IN THE UNITED STATES DISTRICT COURT FOR THE SOUTHERN DISTRICT OF ILLINOIS
May 2, 2008
PETER KEVIN LANGAN, PETITIONER,
B. A. BLEDSOE, RESPONDENT.
The opinion of the court was delivered by: Gilbert, District Judge
MEMORANDUM AND ORDER
Petitioner, an inmate in the United States Penitentiary in Marion, Illinois, brings this habeas corpus action pursuant to 28 U.S.C. § 2241. In this case, Petitioner alleges that various unnamed individuals within the Bureau of Prisons have retaliated against him for unspecified actions. He further alleges that this retaliation as manifested itself in various acts of harassment, discrimination, disciplinary action, and interference with his mail, among other things. Petitioner seeks injunctive relief directing Respondent "to make amends for their misconduct" as well as "any other relief" the Court deems appropriate.
As stated above, Petitioner brings this action under the umbrella of habeas corpus law. 28 U.S.C. § 2241. Typically the writ of habeas corpus is used to completely free an inmate from unlawful custody. Preiser v. Rodriguez, 411 U.S. 475, 484-85 (1973). The writ has been extended, under certain circumstances, to allow a prisoner to challenge his transfer to a more restrictive confinement. See, e.g., United States v. Harris, 12 F.3d 735, 736 (7th Cir. 1994); Graham v. Broglin, 922 F.2d 379 (7th Cir. 1991).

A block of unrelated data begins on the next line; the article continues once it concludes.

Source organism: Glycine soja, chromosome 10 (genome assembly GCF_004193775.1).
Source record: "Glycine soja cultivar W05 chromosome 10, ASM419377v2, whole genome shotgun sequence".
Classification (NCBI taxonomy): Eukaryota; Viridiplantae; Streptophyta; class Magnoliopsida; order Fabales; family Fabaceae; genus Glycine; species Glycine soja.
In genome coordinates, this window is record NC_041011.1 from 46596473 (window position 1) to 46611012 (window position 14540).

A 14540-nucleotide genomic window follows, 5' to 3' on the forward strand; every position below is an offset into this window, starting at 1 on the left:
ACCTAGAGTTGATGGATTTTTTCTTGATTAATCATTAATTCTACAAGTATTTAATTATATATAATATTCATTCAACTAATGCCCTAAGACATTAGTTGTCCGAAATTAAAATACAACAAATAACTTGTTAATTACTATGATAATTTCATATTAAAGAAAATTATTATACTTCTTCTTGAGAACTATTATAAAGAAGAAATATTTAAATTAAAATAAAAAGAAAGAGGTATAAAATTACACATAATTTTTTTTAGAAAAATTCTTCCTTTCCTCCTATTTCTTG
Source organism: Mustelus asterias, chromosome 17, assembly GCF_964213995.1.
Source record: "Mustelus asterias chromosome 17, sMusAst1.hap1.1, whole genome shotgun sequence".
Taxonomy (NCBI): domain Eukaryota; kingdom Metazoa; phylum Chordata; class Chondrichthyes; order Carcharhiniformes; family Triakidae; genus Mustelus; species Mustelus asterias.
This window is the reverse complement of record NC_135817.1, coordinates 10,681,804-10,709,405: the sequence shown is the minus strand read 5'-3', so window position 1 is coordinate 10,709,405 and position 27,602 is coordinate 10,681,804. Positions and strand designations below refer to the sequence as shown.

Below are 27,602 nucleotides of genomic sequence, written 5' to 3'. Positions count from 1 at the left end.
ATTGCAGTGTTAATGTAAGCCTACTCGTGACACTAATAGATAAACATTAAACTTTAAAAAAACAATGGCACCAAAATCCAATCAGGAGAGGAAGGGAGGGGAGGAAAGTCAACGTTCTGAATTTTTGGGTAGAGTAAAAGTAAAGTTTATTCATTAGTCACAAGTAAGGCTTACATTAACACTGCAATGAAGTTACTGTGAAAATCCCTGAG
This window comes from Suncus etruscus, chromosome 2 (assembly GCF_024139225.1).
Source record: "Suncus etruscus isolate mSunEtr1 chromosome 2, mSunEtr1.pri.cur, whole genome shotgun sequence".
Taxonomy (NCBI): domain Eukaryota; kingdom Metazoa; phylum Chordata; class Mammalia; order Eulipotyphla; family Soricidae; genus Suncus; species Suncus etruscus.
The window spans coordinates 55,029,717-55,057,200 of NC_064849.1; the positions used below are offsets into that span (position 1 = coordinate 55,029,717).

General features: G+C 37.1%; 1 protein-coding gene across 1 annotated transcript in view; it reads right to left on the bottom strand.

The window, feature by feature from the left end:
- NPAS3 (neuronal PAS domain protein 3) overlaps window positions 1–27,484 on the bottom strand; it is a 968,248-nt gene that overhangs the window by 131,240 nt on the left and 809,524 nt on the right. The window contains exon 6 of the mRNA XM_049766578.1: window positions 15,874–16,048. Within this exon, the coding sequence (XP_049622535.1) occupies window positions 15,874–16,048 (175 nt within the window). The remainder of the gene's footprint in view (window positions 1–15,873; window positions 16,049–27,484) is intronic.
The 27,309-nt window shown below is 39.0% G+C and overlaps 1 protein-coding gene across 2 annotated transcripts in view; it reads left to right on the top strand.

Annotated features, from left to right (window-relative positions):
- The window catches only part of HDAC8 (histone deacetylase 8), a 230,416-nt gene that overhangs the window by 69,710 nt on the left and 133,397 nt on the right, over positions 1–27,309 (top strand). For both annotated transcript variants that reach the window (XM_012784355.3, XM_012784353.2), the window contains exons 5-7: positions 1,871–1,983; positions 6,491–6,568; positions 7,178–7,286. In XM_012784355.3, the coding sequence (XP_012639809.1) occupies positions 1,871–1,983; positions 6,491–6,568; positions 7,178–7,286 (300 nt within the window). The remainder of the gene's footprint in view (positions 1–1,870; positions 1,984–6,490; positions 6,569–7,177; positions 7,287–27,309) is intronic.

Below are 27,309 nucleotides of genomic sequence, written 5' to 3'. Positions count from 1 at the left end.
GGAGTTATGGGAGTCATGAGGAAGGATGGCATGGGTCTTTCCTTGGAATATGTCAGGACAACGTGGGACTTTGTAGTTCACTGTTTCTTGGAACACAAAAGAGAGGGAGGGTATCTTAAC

If the prisoner is seeking what can fairly be described as a quantum change in the level of custody -- whether outright freedom, or freedom subject to the limited reporting and financial constraints of bond or parole or probation, or the run of the prison in contrast to the approximation to solitary confinement that is disciplinary segregation -- then habeas corpus is his remedy. But if he is seeking a different program or location or environment, then he is challenging the conditions rather than the fact of his confinement and his remedy is under civil rights law....
Id. at 381 (emphasis added); Falcon v. U.S. Bureau of Prisons, 52 F.3d 137, 138-139 (7th Cir. 1995).
As summarized above, Petitioner's claims do not request a "quantum change in the level of custody." This is true even though a transfer from Marion to another facility might also result in a decrease in the level of confinement because Marion is under twenty-three hour lockdown. See Falcon, 52 F.3d at 139; Graham, 922 F.2d at 381 (civil rights action was proper avenue "even if, as will usually be the case, the program or location or environment that he is challenging is more restrictive than the alternative that he seeks."). Therefore, the Court is unable to provide the relief sought.*fn1
Accordingly, this habeas corpus action is DISMISSED without prejudice to Petitioner pursuing his claims in a civil rights complaint. The Clerk shall CLOSE THIS CASE.
IT IS SO ORDERED.
J. Phil Gilbert U. S. District Judge